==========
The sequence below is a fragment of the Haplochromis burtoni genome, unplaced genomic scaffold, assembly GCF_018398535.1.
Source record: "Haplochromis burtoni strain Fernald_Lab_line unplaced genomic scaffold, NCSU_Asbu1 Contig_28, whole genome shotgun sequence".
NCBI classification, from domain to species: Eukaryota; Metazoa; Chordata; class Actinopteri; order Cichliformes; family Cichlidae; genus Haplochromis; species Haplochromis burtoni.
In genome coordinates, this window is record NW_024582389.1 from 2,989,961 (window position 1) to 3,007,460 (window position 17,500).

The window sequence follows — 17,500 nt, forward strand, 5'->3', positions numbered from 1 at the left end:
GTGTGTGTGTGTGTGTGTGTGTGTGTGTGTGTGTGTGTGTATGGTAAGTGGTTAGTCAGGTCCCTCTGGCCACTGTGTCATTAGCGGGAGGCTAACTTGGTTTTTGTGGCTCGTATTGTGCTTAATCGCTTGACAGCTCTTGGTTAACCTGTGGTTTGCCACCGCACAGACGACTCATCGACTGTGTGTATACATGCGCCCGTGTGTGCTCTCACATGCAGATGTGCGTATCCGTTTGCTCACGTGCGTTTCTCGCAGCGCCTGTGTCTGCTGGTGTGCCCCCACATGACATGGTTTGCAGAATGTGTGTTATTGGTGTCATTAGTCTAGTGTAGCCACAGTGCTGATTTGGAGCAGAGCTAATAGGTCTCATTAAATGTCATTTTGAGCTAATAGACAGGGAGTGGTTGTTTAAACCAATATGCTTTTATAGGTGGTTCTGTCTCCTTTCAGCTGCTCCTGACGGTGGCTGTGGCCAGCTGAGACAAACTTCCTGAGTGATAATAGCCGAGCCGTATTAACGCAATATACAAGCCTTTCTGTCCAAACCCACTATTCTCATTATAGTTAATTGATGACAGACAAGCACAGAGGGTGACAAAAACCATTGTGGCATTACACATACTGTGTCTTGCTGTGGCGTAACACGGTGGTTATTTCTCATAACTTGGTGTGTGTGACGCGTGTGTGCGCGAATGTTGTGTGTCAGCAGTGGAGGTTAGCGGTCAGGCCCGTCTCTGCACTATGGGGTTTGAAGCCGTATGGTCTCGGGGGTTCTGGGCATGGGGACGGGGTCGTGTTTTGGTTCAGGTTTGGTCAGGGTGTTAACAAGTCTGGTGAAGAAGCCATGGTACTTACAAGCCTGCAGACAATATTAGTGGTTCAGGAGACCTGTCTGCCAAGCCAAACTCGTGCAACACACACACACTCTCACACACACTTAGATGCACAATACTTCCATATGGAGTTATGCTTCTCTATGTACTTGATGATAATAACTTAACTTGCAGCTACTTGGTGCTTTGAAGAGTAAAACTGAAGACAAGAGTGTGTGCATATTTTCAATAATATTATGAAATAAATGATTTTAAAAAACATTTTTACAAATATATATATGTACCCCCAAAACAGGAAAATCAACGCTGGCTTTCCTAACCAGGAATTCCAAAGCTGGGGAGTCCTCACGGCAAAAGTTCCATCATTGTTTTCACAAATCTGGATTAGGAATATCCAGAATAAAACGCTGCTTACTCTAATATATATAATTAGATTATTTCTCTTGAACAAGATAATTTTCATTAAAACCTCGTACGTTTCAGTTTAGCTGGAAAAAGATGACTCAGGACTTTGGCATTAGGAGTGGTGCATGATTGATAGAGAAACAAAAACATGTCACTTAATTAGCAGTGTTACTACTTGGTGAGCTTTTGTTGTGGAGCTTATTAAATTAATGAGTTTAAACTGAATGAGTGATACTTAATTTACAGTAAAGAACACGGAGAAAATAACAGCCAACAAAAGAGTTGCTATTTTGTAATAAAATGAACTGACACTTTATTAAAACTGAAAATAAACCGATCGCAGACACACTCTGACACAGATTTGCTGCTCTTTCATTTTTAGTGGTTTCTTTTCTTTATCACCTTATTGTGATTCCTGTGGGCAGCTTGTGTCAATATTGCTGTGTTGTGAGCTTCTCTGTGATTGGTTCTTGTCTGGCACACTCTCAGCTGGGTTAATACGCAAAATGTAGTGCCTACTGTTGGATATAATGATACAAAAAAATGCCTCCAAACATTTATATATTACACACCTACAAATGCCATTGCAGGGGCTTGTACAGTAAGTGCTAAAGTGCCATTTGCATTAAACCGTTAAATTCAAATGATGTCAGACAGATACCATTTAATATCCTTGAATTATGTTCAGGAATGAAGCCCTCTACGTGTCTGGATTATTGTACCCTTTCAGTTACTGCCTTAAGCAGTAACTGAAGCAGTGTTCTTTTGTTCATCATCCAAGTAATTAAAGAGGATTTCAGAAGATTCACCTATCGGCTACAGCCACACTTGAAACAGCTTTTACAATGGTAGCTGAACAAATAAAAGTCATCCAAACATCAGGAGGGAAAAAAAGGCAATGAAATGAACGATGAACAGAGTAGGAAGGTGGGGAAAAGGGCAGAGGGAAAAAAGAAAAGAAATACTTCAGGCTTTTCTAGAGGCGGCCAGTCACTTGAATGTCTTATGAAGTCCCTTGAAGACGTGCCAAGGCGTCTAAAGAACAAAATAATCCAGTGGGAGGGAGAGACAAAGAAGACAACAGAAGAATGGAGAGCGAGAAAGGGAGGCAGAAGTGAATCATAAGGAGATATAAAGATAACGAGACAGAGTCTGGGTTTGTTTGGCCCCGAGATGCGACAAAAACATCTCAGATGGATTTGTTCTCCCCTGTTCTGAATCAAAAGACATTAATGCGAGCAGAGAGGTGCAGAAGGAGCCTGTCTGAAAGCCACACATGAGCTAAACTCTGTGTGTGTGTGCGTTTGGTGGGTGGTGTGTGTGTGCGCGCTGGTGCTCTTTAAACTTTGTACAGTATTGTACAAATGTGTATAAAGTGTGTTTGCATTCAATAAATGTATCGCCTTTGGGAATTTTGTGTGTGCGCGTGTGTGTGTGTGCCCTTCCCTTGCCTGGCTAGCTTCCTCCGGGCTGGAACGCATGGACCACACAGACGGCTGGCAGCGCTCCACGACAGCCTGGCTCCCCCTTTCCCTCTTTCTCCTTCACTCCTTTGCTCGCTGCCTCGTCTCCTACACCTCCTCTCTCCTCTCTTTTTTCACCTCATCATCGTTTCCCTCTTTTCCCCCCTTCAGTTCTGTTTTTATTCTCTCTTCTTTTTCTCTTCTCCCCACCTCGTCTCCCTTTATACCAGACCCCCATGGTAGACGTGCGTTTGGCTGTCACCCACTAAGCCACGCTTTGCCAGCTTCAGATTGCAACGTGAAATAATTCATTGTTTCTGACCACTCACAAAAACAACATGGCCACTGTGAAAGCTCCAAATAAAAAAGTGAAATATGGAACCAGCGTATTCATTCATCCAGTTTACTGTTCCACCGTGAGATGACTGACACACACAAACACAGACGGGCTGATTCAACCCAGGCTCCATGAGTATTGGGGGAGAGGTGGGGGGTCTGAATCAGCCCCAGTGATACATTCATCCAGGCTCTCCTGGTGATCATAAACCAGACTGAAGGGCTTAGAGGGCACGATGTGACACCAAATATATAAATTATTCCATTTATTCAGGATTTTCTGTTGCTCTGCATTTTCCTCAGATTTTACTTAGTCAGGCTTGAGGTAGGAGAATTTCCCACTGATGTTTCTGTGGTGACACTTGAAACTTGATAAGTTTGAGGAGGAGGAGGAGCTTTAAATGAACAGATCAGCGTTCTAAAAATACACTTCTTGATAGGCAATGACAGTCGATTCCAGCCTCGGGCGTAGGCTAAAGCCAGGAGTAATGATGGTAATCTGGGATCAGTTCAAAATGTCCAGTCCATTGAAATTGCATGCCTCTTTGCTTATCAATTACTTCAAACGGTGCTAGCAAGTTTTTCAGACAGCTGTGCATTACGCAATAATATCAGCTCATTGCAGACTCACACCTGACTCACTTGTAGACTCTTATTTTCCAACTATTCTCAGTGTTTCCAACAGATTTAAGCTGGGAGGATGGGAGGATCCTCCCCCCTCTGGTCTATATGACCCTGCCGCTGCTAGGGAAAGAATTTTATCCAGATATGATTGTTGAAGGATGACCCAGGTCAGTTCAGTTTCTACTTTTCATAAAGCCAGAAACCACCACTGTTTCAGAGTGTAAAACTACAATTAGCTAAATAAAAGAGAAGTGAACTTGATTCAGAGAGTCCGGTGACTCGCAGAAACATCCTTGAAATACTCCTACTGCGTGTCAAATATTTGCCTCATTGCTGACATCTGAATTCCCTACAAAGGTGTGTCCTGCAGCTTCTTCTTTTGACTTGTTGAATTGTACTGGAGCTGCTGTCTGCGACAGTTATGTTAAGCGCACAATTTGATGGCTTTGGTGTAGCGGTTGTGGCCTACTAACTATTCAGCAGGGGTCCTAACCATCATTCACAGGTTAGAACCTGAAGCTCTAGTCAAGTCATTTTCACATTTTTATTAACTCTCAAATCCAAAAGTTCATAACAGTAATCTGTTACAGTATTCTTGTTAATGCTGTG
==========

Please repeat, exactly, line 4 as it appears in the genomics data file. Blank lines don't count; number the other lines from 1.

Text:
In genome coordinates, this window is record NW_024582389.1 from 2,989,961 (window position 1) to 3,007,460 (window position 17,500).